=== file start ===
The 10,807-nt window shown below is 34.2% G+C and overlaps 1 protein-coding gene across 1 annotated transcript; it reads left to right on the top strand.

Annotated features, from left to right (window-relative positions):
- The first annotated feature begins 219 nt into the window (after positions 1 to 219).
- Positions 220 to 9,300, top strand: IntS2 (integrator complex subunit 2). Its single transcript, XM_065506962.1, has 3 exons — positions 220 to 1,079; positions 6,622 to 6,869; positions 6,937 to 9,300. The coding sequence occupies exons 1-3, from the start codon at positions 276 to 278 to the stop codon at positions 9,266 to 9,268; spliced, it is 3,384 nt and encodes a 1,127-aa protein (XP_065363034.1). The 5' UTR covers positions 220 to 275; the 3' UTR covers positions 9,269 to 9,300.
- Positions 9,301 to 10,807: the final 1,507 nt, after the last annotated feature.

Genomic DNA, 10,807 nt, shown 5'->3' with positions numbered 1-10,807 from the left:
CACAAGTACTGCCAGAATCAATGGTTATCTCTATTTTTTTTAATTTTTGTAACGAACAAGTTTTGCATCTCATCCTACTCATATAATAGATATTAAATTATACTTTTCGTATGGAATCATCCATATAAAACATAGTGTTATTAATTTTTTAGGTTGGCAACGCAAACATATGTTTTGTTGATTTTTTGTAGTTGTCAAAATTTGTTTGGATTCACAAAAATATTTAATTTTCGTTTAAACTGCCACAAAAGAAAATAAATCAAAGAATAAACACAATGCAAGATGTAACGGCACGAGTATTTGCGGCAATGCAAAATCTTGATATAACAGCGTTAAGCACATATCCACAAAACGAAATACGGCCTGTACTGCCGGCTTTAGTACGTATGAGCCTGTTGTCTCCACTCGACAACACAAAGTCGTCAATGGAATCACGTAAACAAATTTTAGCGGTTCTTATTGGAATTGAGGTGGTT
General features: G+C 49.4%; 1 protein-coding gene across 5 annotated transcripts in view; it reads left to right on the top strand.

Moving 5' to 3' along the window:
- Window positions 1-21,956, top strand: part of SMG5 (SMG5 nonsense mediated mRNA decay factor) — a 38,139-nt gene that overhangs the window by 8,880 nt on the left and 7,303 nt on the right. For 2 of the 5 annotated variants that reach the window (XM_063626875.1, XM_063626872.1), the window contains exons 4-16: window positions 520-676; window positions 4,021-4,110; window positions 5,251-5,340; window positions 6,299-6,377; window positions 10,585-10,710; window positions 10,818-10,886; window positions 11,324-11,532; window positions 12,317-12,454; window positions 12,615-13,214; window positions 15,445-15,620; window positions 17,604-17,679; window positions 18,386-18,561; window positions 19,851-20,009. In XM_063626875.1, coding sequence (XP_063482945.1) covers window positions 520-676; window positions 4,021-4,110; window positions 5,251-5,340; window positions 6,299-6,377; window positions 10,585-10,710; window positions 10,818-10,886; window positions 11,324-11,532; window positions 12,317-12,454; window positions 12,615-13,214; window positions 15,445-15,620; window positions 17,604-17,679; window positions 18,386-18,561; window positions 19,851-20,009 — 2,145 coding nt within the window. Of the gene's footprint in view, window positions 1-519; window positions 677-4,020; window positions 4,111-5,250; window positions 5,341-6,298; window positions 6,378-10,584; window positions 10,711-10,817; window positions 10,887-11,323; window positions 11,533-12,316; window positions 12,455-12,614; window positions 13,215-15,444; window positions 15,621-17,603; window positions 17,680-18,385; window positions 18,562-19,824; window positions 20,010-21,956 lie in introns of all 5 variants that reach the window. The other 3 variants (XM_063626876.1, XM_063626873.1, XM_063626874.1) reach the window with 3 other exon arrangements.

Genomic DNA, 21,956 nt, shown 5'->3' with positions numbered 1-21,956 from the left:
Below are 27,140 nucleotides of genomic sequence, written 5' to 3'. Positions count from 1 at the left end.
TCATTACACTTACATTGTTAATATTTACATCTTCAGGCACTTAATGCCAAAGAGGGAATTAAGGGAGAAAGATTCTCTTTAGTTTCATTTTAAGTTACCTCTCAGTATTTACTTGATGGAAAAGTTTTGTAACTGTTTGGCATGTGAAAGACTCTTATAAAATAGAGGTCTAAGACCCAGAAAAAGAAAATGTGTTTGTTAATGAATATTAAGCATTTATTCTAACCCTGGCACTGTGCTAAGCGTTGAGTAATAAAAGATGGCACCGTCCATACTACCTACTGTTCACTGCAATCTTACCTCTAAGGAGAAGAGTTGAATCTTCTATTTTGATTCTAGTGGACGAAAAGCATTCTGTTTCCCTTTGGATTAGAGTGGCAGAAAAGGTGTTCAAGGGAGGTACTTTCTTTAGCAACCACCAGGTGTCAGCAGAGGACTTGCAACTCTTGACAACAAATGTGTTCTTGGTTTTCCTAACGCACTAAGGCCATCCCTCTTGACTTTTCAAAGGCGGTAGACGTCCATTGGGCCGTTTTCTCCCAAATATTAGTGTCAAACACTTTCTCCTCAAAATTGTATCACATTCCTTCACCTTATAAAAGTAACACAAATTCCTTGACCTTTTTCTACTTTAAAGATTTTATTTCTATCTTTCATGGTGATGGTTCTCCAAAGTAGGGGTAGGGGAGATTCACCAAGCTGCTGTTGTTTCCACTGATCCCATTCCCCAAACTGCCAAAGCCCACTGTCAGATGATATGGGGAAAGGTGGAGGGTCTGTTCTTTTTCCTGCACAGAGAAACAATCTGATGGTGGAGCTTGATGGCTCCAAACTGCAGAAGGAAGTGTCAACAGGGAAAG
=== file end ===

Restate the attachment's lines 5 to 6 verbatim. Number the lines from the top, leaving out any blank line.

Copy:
- Positions 9,301 to 10,807: the final 1,507 nt, after the last annotated feature.

Genomic DNA, 10,807 nt, shown 5'->3' with positions numbered 1-10,807 from the left: